Retired popes are a rare thing; that's why it's hard to make rules for them

Retired popes are a rare thing; that’s why it’s hard to make rules for them

Retired popes are a rare thing; that’s why it’s hard to make rules for them

Pope Francis meets with retired Pope Benedict XVI at the Vatican April 15, 2019. (Credit: CNS photo/Vatican Media via Reuters.)

After a week of hyperventilating tweets and competing press releases, the position of “pope emeritus” has once again been thrust into the spotlight.

News Analysis

After a week of hyperventilating tweets and competing press releases, the position of “pope emeritus” has once again been thrust into the spotlight.

Benedict XVI’s collaboration – let’s use that term – with Cardinal Robert Sarah on a book about the importance of celibacy for the priesthood raised numerous questions about the appropriateness of the former pontiff opining on a question which is currently being considered by his successor, Pope Francis.

RELATED: Benedict is defending celibacy from the media, not from Francis

Several commentators, including many canonists, have called for better rules to be in place to regulate papal retirement.

These calls are not only because of Benedict’s writings, but also due to him using “pope emeritus” as a title, while keeping his regnal name, as opposed to calling himself Joseph Ratzinger; his choice to wear papal white; and his residence in the Vatican.

Each of the decisions has detractors – and defenders, to be sure – but in any event, there is a growing consensus that the process of papal resignation needs to be formalized in Church legislation.

However, that old legal adage comes to mind: “Hard cases make bad laws.”

RELATED: New celibacy kerfuffle sparks debate over role of pope emeritus

Benedict is the first pope to resign in nearly 600 years – Pope Gregory XII gave up the papal throne to end the Western Schism in 1415 – and the first to do so freely since St. Celestine V in 1294.

In other words, it is a classic example of a “black swan”: The very rare but substantial event for which, only in hindsight, everyone thinks they should have been prepared.

When Benedict chose to resign, he had to choose what would happen afterwards.

Some of these choices were made due to his own theological meditations, others were made for more practical reasons.

Living in the Vatican Gardens was probably the most practical – not only does it solve numerous security concerns; it also shields the former pontiff from any outside interference, such as a subpoena from an overzealous prosecutor.

Wearing white? He didn’t really have anything else in the wardrobe.

Keeping the name “Benedict” and the title “pope emeritus”? During his last general audience as pope, Benedict said having been pope, he would always remain within the “enclosure of Saint Peter.” This acknowledged the reality that although he was no longer “the” successor of Peter, he would always be “a” successor of Peter.

RELATED: In tempest over Benedict XVI and book on celibacy, ‘It is as it was’

As an analogy, I can’t help but think of J.R.R. Tolkien and the Lord of the Rings – Once you carried the One Ring of Power, you are always a “ring bearer,” even if you had it for a short time, like Samwise. (One might be reminded of another old adage: All analogies limp, and some of them crawl.)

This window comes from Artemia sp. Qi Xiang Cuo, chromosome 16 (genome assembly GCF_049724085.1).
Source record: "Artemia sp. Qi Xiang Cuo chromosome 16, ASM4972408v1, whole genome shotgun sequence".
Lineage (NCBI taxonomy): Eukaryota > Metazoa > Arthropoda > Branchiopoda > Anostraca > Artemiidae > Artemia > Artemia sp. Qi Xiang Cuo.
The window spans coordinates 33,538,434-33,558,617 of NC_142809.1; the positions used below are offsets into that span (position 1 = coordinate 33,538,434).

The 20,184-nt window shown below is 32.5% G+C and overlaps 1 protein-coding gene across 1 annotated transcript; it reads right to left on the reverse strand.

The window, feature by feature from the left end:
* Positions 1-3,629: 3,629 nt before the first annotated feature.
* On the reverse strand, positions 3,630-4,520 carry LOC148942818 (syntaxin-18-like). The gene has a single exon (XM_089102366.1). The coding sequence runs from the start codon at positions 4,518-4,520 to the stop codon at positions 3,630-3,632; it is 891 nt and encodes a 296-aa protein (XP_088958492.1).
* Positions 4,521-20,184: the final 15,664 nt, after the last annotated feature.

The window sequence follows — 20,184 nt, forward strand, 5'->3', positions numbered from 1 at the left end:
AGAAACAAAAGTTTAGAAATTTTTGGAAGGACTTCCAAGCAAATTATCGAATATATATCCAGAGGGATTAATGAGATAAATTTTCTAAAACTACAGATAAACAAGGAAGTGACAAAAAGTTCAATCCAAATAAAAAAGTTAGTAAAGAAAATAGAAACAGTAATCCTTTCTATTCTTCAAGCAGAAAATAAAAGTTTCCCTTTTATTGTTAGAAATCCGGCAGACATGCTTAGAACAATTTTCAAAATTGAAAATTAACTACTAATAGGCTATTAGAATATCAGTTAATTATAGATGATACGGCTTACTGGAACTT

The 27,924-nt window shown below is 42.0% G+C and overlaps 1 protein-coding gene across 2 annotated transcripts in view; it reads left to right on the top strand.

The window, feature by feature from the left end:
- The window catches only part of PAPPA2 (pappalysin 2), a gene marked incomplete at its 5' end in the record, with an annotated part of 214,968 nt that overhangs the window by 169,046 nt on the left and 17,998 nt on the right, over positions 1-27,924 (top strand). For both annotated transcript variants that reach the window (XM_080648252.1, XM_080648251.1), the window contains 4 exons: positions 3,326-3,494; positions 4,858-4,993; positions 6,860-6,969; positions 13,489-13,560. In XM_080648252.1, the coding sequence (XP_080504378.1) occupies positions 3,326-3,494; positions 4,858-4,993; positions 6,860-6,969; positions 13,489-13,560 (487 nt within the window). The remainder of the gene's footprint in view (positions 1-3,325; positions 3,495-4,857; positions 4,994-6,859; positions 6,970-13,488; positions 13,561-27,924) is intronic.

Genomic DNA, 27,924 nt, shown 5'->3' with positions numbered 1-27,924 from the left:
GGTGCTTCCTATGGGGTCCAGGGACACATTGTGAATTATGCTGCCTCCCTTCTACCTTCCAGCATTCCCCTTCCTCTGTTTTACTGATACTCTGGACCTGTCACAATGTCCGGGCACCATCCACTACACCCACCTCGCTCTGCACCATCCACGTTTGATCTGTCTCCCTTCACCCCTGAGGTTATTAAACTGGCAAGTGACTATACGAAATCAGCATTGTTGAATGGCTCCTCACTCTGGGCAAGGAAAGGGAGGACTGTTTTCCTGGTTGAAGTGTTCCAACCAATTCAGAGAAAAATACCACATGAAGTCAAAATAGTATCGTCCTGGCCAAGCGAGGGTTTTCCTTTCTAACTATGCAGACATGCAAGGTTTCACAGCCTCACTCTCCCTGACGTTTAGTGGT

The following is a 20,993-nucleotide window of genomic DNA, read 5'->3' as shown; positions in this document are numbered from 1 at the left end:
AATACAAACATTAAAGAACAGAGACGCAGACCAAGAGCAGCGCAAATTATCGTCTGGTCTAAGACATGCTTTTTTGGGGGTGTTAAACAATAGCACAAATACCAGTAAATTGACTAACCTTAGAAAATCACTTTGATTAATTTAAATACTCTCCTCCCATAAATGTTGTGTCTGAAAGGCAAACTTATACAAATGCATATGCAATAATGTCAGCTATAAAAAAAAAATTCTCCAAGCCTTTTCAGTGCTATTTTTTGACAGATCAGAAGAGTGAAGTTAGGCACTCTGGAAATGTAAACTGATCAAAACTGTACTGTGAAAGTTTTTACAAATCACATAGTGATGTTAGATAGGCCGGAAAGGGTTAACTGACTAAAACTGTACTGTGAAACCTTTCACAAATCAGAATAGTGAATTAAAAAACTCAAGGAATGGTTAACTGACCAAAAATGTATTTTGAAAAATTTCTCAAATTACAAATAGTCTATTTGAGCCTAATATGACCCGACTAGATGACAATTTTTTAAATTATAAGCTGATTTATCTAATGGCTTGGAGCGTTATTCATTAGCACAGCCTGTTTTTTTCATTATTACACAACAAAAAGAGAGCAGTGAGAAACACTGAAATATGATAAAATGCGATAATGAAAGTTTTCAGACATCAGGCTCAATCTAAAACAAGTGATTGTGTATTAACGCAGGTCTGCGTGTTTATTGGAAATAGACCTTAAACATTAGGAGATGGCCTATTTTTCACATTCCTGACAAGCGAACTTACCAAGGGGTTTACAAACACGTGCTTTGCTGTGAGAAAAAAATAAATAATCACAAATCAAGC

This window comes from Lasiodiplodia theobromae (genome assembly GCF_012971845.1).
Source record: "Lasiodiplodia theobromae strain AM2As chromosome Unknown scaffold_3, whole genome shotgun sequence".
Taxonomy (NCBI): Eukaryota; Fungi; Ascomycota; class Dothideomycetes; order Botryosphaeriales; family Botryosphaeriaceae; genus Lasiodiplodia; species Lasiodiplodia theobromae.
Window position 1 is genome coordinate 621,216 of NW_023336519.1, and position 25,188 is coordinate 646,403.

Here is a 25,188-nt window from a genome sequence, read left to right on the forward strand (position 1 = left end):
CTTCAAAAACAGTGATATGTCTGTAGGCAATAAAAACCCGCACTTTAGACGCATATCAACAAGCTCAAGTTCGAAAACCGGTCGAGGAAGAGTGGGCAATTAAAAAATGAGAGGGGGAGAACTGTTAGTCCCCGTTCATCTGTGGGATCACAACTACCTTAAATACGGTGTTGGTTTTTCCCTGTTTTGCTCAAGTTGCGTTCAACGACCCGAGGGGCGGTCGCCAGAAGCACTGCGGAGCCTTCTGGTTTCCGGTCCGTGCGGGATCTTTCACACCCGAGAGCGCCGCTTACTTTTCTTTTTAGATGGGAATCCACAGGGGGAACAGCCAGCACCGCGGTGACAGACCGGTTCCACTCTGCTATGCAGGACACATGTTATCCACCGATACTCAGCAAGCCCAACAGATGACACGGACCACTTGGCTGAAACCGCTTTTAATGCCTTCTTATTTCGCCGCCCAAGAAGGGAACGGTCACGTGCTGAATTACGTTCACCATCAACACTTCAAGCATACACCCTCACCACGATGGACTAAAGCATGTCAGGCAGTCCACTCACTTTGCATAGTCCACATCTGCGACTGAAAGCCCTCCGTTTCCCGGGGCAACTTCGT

Yes, in many ways, Benedict and his advisors were winging it in 2013. The Church hadn’t really put a lot of thought into what to do with an ex-pope.

But there were not simple solutions. Can a pope “revert” to cardinal? Popes aren’t “super cardinals.” They leave the college when elected. On a practical level, would anyone want a former pope participating in a conclave, even during the preparatory meetings? Benedict didn’t think so, and hid himself in Castel Gandolfo during the election of his successor.

Should he never speak about Church matters? After all, Benedict said he would be “hidden from the world.” But it was Francis who quashed this plan.

Speaking to the Italian newspaper Corriere della Sera in 2014, Francis said he spoke to Benedict and decided “it would be better if he saw people, that he come out and participate in the life of the Church.”

He compared his predecessor to a grandparent, “who with their wisdom and advice give strength to the family and do not deserve to end in a retirement home.”

Of course, a different retired pope might present different challenges. If a future pontiff were compelled to leave office due to a grave scandal, grandfatherly affections might be lacking.

There is another complicating factor in formalizing the aspects of the “pope emeritus.” In the Church, the pope is the only legislator. Even if there were laws describing in detail what to do with a former pope, a pontiff considering retirement could adjust the legislation any way he saw fit.

This is not to say there are not legitimate questions about whether or not Benedict has lived out his retirement – and let’s face it, when people talk about “a” former pontiff, they mean “the” former pontiff. One would not be surprised if Francis had another discussion with him about the role of the “grandfather” in the family.

But spending time and effort hammering out an official program for the role of “pope emeritus” when it probably won’t be necessary for over a century — or six centuries — and can be thrown out by any pontiff considering retirement?

Some might see it as too much effort to expend just because a 92-year-old man wrote a chapter of a book.


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